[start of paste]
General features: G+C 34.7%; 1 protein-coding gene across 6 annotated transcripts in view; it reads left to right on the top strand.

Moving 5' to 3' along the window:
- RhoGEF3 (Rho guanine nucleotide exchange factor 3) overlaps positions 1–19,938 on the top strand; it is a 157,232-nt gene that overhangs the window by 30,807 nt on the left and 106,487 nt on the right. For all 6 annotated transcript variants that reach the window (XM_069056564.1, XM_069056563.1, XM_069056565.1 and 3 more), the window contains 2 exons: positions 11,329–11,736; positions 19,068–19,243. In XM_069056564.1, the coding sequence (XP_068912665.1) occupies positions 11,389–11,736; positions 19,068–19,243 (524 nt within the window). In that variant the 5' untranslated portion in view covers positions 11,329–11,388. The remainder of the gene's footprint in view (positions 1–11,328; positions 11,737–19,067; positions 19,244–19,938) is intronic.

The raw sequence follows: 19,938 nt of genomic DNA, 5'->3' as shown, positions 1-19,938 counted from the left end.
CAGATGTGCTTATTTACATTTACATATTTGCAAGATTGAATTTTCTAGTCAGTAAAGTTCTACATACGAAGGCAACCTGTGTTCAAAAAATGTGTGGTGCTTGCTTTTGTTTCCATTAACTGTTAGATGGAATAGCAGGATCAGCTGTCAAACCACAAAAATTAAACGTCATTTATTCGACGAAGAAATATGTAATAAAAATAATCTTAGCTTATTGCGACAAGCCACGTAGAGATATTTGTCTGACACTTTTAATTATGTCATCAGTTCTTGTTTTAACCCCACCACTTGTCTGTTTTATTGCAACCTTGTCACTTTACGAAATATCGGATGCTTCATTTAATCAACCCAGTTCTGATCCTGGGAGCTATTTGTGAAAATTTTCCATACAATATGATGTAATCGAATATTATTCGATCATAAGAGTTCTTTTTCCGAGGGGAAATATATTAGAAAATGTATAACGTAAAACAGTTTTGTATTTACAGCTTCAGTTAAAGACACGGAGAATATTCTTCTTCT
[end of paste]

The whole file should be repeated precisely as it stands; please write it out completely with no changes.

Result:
General features: G+C 34.7%; 1 protein-coding gene across 6 annotated transcripts in view; it reads left to right on the top strand.

Moving 5' to 3' along the window:
- RhoGEF3 (Rho guanine nucleotide exchange factor 3) overlaps positions 1–19,938 on the top strand; it is a 157,232-nt gene that overhangs the window by 30,807 nt on the left and 106,487 nt on the right. For all 6 annotated transcript variants that reach the window (XM_069056564.1, XM_069056563.1, XM_069056565.1 and 3 more), the window contains 2 exons: positions 11,329–11,736; positions 19,068–19,243. In XM_069056564.1, the coding sequence (XP_068912665.1) occupies positions 11,389–11,736; positions 19,068–19,243 (524 nt within the window). In that variant the 5' untranslated portion in view covers positions 11,329–11,388. The remainder of the gene's footprint in view (positions 1–11,328; positions 11,737–19,067; positions 19,244–19,938) is intronic.

The raw sequence follows: 19,938 nt of genomic DNA, 5'->3' as shown, positions 1-19,938 counted from the left end.
CAGATGTGCTTATTTACATTTACATATTTGCAAGATTGAATTTTCTAGTCAGTAAAGTTCTACATACGAAGGCAACCTGTGTTCAAAAAATGTGTGGTGCTTGCTTTTGTTTCCATTAACTGTTAGATGGAATAGCAGGATCAGCTGTCAAACCACAAAAATTAAACGTCATTTATTCGACGAAGAAATATGTAATAAAAATAATCTTAGCTTATTGCGACAAGCCACGTAGAGATATTTGTCTGACACTTTTAATTATGTCATCAGTTCTTGTTTTAACCCCACCACTTGTCTGTTTTATTGCAACCTTGTCACTTTACGAAATATCGGATGCTTCATTTAATCAACCCAGTTCTGATCCTGGGAGCTATTTGTGAAAATTTTCCATACAATATGATGTAATCGAATATTATTCGATCATAAGAGTTCTTTTTCCGAGGGGAAATATATTAGAAAATGTATAACGTAAAACAGTTTTGTATTTACAGCTTCAGTTAAAGACACGGAGAATATTCTTCTTCT